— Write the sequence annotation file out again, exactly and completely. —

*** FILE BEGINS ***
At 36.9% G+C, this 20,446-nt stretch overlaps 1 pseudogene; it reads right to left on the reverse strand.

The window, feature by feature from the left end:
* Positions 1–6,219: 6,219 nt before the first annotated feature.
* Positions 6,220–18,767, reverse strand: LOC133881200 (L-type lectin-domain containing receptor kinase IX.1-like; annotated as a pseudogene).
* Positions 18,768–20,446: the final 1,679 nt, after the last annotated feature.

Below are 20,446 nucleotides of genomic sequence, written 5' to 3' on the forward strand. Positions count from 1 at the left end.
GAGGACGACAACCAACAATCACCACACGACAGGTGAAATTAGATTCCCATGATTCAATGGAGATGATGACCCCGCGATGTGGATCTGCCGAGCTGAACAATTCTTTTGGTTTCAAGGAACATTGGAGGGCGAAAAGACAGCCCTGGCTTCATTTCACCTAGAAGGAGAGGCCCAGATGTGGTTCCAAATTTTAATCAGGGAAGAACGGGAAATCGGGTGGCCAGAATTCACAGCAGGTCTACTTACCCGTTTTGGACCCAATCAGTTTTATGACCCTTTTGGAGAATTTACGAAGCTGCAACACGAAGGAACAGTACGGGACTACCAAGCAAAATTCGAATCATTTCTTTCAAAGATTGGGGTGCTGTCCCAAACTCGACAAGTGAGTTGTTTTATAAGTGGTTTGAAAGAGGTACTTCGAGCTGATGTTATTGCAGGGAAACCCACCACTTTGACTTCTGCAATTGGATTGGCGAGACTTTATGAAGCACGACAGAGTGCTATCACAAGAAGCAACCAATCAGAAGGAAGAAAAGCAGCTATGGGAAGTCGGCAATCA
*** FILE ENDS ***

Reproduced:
At 36.9% G+C, this 20,446-nt stretch overlaps 1 pseudogene; it reads right to left on the reverse strand.

The window, feature by feature from the left end:
* Positions 1–6,219: 6,219 nt before the first annotated feature.
* Positions 6,220–18,767, reverse strand: LOC133881200 (L-type lectin-domain containing receptor kinase IX.1-like; annotated as a pseudogene).
* Positions 18,768–20,446: the final 1,679 nt, after the last annotated feature.

Below are 20,446 nucleotides of genomic sequence, written 5' to 3' on the forward strand. Positions count from 1 at the left end.
GAGGACGACAACCAACAATCACCACACGACAGGTGAAATTAGATTCCCATGATTCAATGGAGATGATGACCCCGCGATGTGGATCTGCCGAGCTGAACAATTCTTTTGGTTTCAAGGAACATTGGAGGGCGAAAAGACAGCCCTGGCTTCATTTCACCTAGAAGGAGAGGCCCAGATGTGGTTCCAAATTTTAATCAGGGAAGAACGGGAAATCGGGTGGCCAGAATTCACAGCAGGTCTACTTACCCGTTTTGGACCCAATCAGTTTTATGACCCTTTTGGAGAATTTACGAAGCTGCAACACGAAGGAACAGTACGGGACTACCAAGCAAAATTCGAATCATTTCTTTCAAAGATTGGGGTGCTGTCCCAAACTCGACAAGTGAGTTGTTTTATAAGTGGTTTGAAAGAGGTACTTCGAGCTGATGTTATTGCAGGGAAACCCACCACTTTGACTTCTGCAATTGGATTGGCGAGACTTTATGAAGCACGACAGAGTGCTATCACAAGAAGCAACCAATCAGAAGGAAGAAAAGCAGCTATGGGAAGTCGGCAATCA